This paper quantifies the influence of diamond nanoparticles on the boiling performance of R134a/polyolester mixtures on a roughened, horizontal, flat surface. Nanofluids are liquids that contain dispersed nano-size particles. A lubricant based nanofluid (nanolubricant) was made with a synthetic ester and 10 nm diameter diamond particles suspended in the mixture to roughly a 2.6 % volume fraction. For the 0.5 % nanolubricant mass fraction, the nanoparticles caused a heat transfer enhancement relative to the heat transfer of pure R134a/polyolester (99.5/0.5) as large as 129 % for the best performing tests. A similar enhancement was observed for the R134a/nanolubricant (99/1) mixture, which had a heat flux that was on average 91 % larger than that of the R134a/polyolester (99/1) mixture. Further increase in the nanolubricant mass fraction to 2 % resulted in boiling heat transfer degradation of approximately 19 % for the best performing tests. Due to the poor quality of the nanolubricant suspension, the performance of the (99.5/0.5) and the (98/2) nanolubricant mixtures decayed over time to, on average, 36 % and 76 % of the of pure R134a/polyolester performance, respectively. Thermal conductivity and viscosity measurements and a refrigerant\lubricant mixture pool-boiling model were used to suggest that increases in thermal conductivity and lubricant viscosity are mainly responsible for the heat transfer enhancement due to nanoparticles. Particle size measurements were used to suggest that particle agglomeration induced a lack of performance repeatability for the (99.5/0.5) and the (98/2) mixtures. From the results of the present study, it is speculated that if a good dispersion of nanoparticles in the lubricant is not obtained, then the agglomerated nanoparticles will not provide interaction with bubbles, which is favorable for heat transfer. Further research with nanolubricants and refrigerants are required to establish a fundamental understanding of the mechanisms that control nanofluid heat transfer.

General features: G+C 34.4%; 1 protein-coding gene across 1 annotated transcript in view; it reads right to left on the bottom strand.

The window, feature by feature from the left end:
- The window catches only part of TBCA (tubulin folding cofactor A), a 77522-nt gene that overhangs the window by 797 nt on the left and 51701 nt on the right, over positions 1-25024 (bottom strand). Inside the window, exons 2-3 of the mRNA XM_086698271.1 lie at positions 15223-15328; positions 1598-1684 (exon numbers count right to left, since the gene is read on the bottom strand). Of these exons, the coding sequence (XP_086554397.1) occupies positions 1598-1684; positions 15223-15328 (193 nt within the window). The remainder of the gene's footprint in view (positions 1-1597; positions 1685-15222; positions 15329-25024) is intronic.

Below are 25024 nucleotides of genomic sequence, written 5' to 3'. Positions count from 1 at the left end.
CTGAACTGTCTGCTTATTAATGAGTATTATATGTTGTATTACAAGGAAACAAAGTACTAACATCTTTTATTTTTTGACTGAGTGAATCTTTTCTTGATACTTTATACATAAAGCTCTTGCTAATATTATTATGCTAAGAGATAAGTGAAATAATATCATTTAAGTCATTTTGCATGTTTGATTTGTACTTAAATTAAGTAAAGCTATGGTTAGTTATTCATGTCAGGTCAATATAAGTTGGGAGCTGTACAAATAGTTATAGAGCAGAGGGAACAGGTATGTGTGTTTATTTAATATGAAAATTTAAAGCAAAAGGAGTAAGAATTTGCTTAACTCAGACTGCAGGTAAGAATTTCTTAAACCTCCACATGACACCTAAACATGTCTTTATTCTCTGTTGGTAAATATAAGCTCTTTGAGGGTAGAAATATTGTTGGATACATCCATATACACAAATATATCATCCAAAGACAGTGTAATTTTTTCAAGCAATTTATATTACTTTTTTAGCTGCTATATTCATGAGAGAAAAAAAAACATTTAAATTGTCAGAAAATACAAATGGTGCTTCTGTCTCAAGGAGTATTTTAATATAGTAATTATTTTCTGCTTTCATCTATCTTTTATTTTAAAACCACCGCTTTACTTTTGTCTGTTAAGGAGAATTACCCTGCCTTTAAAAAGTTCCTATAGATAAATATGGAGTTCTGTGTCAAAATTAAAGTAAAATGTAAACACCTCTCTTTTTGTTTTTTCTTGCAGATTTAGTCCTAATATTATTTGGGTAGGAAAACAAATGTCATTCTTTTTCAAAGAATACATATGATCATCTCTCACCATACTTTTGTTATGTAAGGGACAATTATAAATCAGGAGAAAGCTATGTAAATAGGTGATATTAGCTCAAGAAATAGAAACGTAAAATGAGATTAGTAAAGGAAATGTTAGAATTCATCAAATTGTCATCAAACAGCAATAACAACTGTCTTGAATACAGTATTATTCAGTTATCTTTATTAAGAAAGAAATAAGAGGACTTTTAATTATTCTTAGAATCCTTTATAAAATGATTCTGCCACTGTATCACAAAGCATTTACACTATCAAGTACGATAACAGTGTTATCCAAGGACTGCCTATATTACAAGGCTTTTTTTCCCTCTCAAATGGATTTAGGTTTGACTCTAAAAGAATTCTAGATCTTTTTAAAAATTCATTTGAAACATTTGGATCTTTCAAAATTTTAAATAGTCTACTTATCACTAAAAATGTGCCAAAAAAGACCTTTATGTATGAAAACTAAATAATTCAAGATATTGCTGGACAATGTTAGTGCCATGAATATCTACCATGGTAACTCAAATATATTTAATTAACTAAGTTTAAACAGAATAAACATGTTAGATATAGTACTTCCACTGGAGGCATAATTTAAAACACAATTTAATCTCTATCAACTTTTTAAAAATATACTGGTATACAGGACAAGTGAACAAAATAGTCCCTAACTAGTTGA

Technical Note (NIST TN) - 1631
additives, boiling, diamond, enhanced heat transfer, nanotechnology, refrigerants, refrigerant/lubricant mixtures